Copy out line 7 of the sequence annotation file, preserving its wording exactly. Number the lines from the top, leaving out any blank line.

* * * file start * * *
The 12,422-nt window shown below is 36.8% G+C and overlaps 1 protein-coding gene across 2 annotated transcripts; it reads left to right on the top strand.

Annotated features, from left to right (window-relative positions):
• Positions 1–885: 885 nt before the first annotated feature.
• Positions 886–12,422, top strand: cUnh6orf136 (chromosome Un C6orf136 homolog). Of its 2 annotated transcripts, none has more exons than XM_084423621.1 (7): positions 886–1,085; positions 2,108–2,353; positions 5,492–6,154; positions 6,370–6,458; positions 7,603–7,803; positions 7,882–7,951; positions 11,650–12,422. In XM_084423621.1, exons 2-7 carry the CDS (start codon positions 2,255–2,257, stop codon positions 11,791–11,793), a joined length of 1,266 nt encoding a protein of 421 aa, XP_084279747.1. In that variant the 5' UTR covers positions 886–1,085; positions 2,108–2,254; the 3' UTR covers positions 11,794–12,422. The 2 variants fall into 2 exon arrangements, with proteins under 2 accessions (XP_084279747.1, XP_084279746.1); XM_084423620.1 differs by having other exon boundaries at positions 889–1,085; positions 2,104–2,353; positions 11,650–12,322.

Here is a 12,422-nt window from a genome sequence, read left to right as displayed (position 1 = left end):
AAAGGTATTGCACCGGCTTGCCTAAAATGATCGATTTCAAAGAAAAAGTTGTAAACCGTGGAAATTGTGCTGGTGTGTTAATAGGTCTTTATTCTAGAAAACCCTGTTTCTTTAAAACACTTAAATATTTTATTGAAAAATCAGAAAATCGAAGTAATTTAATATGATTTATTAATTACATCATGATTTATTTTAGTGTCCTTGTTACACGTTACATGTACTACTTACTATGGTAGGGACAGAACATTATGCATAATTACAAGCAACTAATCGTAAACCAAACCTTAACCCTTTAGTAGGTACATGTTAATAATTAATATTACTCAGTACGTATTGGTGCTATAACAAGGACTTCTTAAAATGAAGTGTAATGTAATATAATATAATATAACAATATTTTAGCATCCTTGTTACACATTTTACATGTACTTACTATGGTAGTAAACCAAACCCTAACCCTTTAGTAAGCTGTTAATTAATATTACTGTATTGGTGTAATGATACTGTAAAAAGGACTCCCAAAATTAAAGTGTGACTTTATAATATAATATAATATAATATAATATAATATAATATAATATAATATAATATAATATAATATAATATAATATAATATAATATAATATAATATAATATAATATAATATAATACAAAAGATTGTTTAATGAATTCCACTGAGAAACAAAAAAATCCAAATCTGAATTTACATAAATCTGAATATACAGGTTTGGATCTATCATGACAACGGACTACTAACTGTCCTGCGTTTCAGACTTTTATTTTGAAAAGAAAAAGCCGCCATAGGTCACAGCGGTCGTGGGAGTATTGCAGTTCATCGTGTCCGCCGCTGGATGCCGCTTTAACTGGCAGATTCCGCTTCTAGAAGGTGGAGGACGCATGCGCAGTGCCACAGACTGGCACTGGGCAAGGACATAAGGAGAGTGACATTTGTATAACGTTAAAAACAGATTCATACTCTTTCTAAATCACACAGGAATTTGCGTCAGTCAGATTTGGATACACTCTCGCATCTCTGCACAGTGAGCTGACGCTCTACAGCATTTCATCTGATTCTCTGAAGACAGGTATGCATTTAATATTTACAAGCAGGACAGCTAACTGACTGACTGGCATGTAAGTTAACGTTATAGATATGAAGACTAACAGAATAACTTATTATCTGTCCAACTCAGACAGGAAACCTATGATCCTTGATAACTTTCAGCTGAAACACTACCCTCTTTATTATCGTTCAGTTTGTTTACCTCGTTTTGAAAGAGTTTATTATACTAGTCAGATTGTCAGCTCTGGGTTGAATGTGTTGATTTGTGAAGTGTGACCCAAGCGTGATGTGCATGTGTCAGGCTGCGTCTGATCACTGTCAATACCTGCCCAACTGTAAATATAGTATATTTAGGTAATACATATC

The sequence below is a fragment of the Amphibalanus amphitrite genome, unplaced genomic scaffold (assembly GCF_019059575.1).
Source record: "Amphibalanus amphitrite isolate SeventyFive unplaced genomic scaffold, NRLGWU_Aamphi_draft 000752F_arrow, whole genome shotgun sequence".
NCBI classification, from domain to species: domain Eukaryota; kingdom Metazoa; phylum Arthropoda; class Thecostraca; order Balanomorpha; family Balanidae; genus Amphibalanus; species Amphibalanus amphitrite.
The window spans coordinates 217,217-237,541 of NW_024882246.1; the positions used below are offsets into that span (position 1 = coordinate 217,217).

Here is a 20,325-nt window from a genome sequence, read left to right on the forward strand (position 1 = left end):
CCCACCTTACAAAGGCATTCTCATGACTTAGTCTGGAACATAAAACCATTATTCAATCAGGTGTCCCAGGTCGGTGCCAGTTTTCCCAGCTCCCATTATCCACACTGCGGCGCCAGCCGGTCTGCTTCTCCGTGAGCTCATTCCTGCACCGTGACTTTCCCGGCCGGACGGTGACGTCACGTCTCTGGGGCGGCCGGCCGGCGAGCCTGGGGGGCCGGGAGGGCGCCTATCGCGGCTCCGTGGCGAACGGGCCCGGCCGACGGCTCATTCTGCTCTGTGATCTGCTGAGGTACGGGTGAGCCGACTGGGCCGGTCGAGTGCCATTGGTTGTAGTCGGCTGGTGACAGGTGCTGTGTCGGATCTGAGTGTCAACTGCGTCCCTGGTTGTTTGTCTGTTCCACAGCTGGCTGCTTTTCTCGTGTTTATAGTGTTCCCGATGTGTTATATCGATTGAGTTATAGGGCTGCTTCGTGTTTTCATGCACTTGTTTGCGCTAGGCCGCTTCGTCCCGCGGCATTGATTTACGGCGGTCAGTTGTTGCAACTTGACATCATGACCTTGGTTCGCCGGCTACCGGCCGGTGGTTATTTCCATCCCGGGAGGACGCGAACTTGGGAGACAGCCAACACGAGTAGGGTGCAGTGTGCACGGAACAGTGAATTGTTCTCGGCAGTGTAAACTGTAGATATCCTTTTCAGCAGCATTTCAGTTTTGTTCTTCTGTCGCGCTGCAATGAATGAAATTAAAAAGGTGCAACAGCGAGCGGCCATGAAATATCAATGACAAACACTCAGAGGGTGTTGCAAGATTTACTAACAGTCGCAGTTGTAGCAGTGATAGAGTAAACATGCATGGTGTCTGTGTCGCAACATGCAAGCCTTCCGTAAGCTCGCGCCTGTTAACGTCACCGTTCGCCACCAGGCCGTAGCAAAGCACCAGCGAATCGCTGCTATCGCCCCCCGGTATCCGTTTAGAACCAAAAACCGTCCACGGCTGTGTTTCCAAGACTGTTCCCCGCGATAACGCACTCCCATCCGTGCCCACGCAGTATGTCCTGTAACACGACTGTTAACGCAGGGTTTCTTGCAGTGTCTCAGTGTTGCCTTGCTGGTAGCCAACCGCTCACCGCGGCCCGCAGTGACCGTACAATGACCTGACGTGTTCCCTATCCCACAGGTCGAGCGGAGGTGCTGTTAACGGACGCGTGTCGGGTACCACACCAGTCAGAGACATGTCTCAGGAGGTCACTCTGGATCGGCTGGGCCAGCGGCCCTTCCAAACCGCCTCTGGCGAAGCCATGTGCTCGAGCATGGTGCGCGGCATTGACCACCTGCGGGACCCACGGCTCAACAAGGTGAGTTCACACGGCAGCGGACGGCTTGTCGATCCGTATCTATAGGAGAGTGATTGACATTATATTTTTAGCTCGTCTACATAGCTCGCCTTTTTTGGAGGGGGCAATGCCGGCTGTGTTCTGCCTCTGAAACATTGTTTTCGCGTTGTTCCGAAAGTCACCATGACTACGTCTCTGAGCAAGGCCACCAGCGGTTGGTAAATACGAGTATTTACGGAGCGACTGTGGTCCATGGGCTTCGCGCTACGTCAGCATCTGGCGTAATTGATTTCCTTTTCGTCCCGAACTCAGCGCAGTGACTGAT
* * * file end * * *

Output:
The sequence below is a fragment of the Amphibalanus amphitrite genome, unplaced genomic scaffold (assembly GCF_019059575.1).